Fertilizer study shows promise for West Side vegetable crop production
Research trials aimed at increasing calcium availability in West Side San Joaquin Valley soils have shown promise for successful vegetable crop production.
The work is being conducted by a team of Fresno State plant and soil scientists, along with the help of graduate students. Leading the work is Dr. Florence Cassel Sharma, assistant professor with the Department of Plant Science.
The research is needed to provide scientific backing to anecdotal reports of methods for enhancing production of crops that do not tolerate the typically high salt content of West Side soils.
“Many San Joaquin Valley cotton growers facing low returns for cotton have sought to transition to more high value crops such as vegetables to maximize their profits,” Cassel Sharma said. However, vegetable crop production in saline-sodic soils presents unique challenges.
Vegetable crops are more sensitive to salinity than cotton and more susceptible to disease and deficiency when grown under saline/sodic conditions. For example, blossom-end rot of tomatoes is a common problem in calcium-deficient West Side soils. Irrigation water already high in salts adds to the problem.
Cassel Sharma’s research goal is to scientifically validate fertilizer and soil treatment methods that would enhance production for crops such as processing tomatoes. Collaborating in the work is Associate Plant Science Professor Dr. Dave Goorahoo and graduate student Prasad Yadavali, who conducted master’s thesis research as part of the study.
In a two-year experiment, the research team grew processing tomatoes in the Kettleman City area southwest of Fresno, California, under three treatments plus a control. The experimental treatments featured application of urea sulfuric acid, calcium ammonium nitrate, and calcium thiosulfate. The control included conventional amounts of ammonium nitrate.
The fertilizers were applied through a sub-surface drip irrigation system. During the course of the growing season soil samples were collected and analyzed for electrical conductivity, pH, calcium level and other traits. Plant leaf and fruit samples were collected and analyzed for calcium content. Incidence of blossom-end rot was measured, and total crop yield at harvest was recorded.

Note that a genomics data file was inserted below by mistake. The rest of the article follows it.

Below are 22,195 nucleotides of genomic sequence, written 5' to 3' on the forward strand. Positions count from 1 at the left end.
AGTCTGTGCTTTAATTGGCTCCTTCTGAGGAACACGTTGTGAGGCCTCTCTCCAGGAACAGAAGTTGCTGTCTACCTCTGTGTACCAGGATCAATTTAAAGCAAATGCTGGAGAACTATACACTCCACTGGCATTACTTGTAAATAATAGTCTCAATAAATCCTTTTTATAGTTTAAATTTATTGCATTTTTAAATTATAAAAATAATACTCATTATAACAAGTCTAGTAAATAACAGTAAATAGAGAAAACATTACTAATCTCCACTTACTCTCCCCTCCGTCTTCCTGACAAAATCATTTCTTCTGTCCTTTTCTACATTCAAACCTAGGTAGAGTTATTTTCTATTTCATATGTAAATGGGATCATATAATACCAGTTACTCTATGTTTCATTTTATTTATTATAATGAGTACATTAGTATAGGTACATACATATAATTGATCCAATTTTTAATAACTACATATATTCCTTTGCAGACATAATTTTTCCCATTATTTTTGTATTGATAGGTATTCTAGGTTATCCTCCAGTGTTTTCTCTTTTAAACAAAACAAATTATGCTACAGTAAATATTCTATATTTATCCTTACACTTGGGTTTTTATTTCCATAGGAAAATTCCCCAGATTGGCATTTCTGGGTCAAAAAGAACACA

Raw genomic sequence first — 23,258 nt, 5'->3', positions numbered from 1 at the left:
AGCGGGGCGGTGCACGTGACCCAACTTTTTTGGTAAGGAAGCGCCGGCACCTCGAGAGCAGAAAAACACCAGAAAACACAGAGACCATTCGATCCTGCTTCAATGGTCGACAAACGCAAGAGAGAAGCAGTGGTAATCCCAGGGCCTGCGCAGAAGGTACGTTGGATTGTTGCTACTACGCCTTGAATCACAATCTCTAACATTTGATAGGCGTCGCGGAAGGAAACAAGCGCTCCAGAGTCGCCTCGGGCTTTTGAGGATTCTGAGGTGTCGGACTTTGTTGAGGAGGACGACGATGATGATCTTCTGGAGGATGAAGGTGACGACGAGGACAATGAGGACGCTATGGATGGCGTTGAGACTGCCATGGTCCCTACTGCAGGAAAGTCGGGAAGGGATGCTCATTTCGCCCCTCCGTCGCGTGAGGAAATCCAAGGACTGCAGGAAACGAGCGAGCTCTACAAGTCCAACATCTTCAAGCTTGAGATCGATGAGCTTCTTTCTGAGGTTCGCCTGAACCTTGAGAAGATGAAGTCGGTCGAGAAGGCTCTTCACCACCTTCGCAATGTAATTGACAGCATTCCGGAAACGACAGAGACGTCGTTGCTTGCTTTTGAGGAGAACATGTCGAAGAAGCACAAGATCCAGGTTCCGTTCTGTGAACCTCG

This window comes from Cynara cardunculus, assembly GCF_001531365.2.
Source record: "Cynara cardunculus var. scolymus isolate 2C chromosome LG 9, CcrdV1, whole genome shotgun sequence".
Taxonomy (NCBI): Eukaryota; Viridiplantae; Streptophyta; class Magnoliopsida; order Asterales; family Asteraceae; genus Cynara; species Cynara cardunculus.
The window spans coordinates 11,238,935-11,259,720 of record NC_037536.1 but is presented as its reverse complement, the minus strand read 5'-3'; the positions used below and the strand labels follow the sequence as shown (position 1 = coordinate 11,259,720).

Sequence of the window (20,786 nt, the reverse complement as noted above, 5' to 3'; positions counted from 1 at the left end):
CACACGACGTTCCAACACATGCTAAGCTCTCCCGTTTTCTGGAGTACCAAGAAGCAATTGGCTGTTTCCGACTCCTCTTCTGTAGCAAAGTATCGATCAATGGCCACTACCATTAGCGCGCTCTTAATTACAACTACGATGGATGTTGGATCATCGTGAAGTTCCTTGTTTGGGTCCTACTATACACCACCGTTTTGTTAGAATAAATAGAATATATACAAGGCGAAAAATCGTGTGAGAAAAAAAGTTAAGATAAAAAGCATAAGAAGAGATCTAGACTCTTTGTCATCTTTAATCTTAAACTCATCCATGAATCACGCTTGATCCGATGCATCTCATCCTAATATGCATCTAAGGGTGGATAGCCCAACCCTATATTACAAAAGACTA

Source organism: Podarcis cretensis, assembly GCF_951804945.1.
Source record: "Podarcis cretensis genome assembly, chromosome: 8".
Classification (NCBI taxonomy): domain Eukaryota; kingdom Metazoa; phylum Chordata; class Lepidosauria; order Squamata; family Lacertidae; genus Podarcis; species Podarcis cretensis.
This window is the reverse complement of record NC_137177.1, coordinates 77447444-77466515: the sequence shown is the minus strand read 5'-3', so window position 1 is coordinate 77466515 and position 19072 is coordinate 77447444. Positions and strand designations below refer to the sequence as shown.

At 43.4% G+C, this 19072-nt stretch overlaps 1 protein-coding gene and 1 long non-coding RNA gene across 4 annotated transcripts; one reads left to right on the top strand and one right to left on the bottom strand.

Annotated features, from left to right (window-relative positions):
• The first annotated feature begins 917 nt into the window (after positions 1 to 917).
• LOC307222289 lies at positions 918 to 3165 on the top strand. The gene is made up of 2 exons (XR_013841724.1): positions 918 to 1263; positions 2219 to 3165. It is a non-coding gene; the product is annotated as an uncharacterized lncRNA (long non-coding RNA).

Results of the first growing season in 2009 were significant, with tomatoes under the calcium thiosulfate fertilizer treatments producing higher yields. However, in 2010 no significant yield differences between treated and control plots were recorded.
“Overall yields were significantly lower in 2010 than in 2009, which could be attributed to the differences in the cultivar planted by the grower or the differences in climatic conditions,” Cassel Sharma said. However, plants treated with calcium thiosulfate exhibited the lowest incidence of blossom-end rot in both years.
In another phase of results, elevated rates of sodium adsorption ratio and sodium content in the soil showed greater correlation with reduced yields and increased incidence of blossom-end rot.
“This suggests that efforts should be directed toward soil sodium amelioration using other management practices such as proper irrigation methods and gypsum application rather than application of calcium-based fertilizers only,” Goorahoo said.
Although the results over two years were not conclusive, the study is the first scientific evidence that calcium thiosulfate can reduce the incidence of blossom-end rot for tomatoes grown in salt-affected soils, Cassel Sharma reported.
“Our goal was to provide important information on the effects, whether positive or negative, of each reclamation method on tomato yield, blossom-end rot and other aspects of tomato production on saline soils,” the researcher said. “We hope these results will have applicability to different cropping systems and can benefit growers, crop managers and irrigation specialists in order to improve production in West Side soils.”
Cassel Sharma and her team have presented detailed study results through various formats and media over the past two years. For more information contact her at firstname.lastname@example.org
Partial funding for this project was provided by the California State University Agricultural Research Institute (ARI).